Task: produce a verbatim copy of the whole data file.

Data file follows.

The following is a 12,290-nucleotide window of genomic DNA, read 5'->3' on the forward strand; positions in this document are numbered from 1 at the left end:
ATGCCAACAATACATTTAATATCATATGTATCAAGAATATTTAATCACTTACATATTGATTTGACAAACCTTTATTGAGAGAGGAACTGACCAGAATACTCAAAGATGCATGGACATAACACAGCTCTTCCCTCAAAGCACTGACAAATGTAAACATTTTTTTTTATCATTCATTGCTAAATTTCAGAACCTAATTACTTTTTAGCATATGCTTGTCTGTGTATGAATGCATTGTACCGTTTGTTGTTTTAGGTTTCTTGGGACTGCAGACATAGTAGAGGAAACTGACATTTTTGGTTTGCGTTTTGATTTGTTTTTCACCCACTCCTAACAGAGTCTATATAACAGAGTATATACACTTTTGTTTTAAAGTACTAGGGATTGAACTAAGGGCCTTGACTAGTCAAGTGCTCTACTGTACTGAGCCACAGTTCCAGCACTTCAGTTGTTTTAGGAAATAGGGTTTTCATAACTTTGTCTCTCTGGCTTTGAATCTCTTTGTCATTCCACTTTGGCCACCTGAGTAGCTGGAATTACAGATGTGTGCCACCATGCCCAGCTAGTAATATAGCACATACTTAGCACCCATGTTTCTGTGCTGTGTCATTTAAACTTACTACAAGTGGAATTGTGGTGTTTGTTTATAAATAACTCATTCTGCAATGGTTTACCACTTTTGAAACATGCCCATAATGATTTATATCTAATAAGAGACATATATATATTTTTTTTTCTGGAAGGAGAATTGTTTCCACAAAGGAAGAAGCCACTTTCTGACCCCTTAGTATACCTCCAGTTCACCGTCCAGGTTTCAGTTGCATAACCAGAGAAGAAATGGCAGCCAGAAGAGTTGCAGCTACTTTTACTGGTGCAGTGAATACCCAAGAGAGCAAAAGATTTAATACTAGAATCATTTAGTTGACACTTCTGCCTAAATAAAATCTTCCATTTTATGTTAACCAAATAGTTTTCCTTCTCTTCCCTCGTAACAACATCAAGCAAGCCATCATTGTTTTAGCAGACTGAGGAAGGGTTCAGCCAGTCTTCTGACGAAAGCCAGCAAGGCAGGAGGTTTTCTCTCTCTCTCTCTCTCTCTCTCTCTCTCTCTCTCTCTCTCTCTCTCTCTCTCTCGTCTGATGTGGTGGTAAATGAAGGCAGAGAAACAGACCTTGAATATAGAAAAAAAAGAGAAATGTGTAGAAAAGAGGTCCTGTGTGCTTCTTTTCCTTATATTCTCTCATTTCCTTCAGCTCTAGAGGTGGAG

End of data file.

The following is a 12,290-nucleotide window of genomic DNA, read 5'->3' on the forward strand; positions in this document are numbered from 1 at the left end:
ATGCCAACAATACATTTAATATCATATGTATCAAGAATATTTAATCACTTACATATTGATTTGACAAACCTTTATTGAGAGAGGAACTGACCAGAATACTCAAAGATGCATGGACATAACACAGCTCTTCCCTCAAAGCACTGACAAATGTAAACATTTTTTTTTATCATTCATTGCTAAATTTCAGAACCTAATTACTTTTTAGCATATGCTTGTCTGTGTATGAATGCATTGTACCGTTTGTTGTTTTAGGTTTCTTGGGACTGCAGACATAGTAGAGGAAACTGACATTTTTGGTTTGCGTTTTGATTTGTTTTTCACCCACTCCTAACAGAGTCTATATAACAGAGTATATACACTTTTGTTTTAAAGTACTAGGGATTGAACTAAGGGCCTTGACTAGTCAAGTGCTCTACTGTACTGAGCCACAGTTCCAGCACTTCAGTTGTTTTAGGAAATAGGGTTTTCATAACTTTGTCTCTCTGGCTTTGAATCTCTTTGTCATTCCACTTTGGCCACCTGAGTAGCTGGAATTACAGATGTGTGCCACCATGCCCAGCTAGTAATATAGCACATACTTAGCACCCATGTTTCTGTGCTGTGTCATTTAAACTTACTACAAGTGGAATTGTGGTGTTTGTTTATAAATAACTCATTCTGCAATGGTTTACCACTTTTGAAACATGCCCATAATGATTTATATCTAATAAGAGACATATATATATTTTTTTTTCTGGAAGGAGAATTGTTTCCACAAAGGAAGAAGCCACTTTCTGACCCCTTAGTATACCTCCAGTTCACCGTCCAGGTTTCAGTTGCATAACCAGAGAAGAAATGGCAGCCAGAAGAGTTGCAGCTACTTTTACTGGTGCAGTGAATACCCAAGAGAGCAAAAGATTTAATACTAGAATCATTTAGTTGACACTTCTGCCTAAATAAAATCTTCCATTTTATGTTAACCAAATAGTTTTCCTTCTCTTCCCTCGTAACAACATCAAGCAAGCCATCATTGTTTTAGCAGACTGAGGAAGGGTTCAGCCAGTCTTCTGACGAAAGCCAGCAAGGCAGGAGGTTTTCTCTCTCTCTCTCTCTCTCTCTCTCTCTCTCTCTCTCTCTCTCTCTCTCTCTCTCGTCTGATGTGGTGGTAAATGAAGGCAGAGAAACAGACCTTGAATATAGAAAAAAAAGAGAAATGTGTAGAAAAGAGGTCCTGTGTGCTTCTTTTCCTTATATTCTCTCATTTCCTTCAGCTCTAGAGGTGGAG